Central Business Districts: Residential Tower Mechanical Voids Policy Change
While releasing the proposed policy change, DCP will continue to engage with stakeholders before filing a formal zoning application.
THE ISSUE: Risk of Excessive Voids
The NYC Department of City Planning (DCP) proposes a policy change for residential buildings in Special Purpose Districts within central business districts (CBDs). The proposed policy change, which follows the previously adopted citywide Residential Tower Mechanical Voids Text Amendment, is intended to:
- Discourage the use of excessively tall mechanical floors that artificially elevate upper-story residential units above the surrounding context.
- Maintain the necessary flexibility required for the unique site conditions found in CBDs.
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THE SOLUTION: Policy Changes to CBD Special Purpose Districts
DCP’s proposal applies restrictions to residential tower mechanical spaces in R9 and R10 Districts, and their equivalent commercial districts, in Special Purpose Districts within CBDs to:
- Discourage mechanical space taller than 35 feet on floors occupied predominantly (more than 50 percent) by mechanical space.
However, to account for unique site constraints found in CBDs, for the portion of a building below 150 feet, “predominantly” would mean 66 percent of a floor.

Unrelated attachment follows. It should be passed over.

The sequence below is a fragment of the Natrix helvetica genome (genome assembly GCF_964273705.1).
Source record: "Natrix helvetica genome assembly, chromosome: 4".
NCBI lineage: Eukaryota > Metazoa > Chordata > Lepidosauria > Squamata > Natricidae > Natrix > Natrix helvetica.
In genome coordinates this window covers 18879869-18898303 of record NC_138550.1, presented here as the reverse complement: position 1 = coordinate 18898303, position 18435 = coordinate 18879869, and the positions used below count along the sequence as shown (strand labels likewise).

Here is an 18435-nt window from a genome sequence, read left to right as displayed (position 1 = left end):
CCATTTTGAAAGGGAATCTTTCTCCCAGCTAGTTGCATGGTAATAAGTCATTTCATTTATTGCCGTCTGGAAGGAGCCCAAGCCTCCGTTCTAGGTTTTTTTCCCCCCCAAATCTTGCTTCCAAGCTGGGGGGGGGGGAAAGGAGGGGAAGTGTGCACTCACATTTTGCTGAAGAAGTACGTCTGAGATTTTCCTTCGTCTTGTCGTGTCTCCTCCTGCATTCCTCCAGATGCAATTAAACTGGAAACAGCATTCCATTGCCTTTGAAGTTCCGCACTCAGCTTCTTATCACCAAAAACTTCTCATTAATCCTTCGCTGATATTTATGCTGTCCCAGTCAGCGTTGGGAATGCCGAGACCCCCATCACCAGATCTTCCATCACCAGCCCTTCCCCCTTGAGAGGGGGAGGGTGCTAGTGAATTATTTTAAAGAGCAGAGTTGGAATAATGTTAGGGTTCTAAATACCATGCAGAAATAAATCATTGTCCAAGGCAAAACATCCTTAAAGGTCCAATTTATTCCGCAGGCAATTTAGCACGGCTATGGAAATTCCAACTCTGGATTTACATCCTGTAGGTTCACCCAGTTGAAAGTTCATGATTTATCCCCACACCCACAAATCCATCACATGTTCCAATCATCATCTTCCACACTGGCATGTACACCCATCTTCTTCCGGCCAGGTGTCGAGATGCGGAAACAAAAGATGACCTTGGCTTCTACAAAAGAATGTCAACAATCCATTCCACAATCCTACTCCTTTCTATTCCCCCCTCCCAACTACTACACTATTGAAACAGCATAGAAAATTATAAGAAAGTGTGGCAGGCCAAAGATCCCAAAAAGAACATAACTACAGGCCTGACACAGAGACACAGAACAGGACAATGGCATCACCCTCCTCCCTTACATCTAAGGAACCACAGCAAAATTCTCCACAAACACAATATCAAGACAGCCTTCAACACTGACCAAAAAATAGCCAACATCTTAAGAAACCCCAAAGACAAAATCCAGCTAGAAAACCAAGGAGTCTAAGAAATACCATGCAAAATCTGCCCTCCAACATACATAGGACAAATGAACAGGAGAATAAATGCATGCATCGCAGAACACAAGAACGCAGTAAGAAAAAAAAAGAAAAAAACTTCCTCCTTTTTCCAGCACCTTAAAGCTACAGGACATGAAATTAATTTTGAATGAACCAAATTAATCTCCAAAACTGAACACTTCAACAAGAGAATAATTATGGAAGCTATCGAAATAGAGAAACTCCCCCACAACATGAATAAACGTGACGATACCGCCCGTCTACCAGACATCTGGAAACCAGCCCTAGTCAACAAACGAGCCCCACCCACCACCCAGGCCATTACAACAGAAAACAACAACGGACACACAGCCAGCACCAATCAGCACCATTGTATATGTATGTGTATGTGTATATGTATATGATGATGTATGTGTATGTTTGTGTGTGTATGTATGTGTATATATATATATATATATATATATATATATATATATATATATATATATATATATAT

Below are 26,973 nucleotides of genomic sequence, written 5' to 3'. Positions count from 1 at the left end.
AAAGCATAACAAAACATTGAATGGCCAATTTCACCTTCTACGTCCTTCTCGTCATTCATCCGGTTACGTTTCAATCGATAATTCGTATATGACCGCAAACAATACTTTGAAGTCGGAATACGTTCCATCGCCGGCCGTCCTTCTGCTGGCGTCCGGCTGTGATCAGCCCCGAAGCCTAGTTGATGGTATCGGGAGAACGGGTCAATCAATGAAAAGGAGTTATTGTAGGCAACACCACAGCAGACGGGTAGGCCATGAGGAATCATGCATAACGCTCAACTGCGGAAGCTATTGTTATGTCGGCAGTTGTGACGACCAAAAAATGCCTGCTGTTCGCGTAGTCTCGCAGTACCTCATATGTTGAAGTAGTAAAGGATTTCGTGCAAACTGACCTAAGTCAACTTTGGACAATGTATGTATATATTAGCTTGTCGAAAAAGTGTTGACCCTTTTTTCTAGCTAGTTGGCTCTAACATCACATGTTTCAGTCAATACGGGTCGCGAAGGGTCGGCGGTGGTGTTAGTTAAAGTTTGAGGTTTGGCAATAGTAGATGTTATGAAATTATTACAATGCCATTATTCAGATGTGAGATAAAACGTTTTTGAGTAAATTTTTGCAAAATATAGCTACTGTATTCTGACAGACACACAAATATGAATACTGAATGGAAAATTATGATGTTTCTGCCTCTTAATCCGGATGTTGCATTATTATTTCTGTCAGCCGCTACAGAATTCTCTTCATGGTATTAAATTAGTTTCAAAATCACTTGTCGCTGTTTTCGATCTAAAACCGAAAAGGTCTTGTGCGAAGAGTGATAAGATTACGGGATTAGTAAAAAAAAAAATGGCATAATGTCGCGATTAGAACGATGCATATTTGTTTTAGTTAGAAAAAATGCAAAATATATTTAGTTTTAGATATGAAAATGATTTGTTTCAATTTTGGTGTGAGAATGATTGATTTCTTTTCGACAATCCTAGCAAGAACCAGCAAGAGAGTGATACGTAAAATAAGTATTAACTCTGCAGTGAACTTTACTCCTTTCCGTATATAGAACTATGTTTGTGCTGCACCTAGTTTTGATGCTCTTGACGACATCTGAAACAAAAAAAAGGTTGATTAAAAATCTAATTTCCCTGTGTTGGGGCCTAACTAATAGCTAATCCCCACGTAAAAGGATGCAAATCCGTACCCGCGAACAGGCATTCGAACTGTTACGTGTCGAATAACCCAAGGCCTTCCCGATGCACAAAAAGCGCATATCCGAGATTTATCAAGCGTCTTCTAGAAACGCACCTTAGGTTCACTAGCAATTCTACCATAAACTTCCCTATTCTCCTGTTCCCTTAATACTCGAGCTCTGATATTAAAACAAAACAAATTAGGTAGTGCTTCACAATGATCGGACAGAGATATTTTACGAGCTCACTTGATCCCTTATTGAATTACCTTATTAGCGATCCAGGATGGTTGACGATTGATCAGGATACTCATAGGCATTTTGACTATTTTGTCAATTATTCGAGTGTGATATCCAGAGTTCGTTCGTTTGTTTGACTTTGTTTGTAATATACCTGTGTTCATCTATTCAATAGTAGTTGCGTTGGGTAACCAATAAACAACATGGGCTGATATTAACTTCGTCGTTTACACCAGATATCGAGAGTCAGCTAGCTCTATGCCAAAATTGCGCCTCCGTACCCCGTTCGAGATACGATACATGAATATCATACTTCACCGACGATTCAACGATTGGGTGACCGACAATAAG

- Discourage the clustering of mechanical spaces in a way that unduly pads building heights.
Any mechanical spaces located within 75 feet of each other will count as zoning floor area.
- Address mixed-use buildings.
Non-residential mechanical space will be subject to the same 35-foot height limit if non-residential uses occupy less than 25 percent of a building.
THE COMPARISON: Between Residential Buildings Within CBDs and Outside of CBDs
Residential buildings in CBDs are often substantially larger and warrant a different treatment than those in high density areas covered under the previously adopted text amendment.
- Due to the higher density and built-out nature of CBDs, residential buildings on constrained sites often require mechanical spaces to be stacked to maximize efficiency.
- Large mechanical spaces are typically located in the cellar of buildings, but in CBDs, they are often positioned higher within a building due to subgrade constraints, flood resiliency, or active commercial or community spaces.
- Newer and aggressive energy-efficiency standards, such as Local Law 97 (adopted in May 2019), require increasingly large mechanical equipment to maximize energy efficiency.
THE GEOGRAPHY: R9 and R10 Zoning Districts
The focus is on R9 and R10 Districts and their equivalent commercial districts where residential towers are permitted within the Special Purpose Districts of Lower Manhattan, Midtown, Hudson Yards, Downtown Brooklyn and Long Island City.
The proposal is also intended to apply the previously adopted citywide residential tower mechanical voids provisions to R9D and R10X Districts, and their equivalent commercial districts that permit residential towers.
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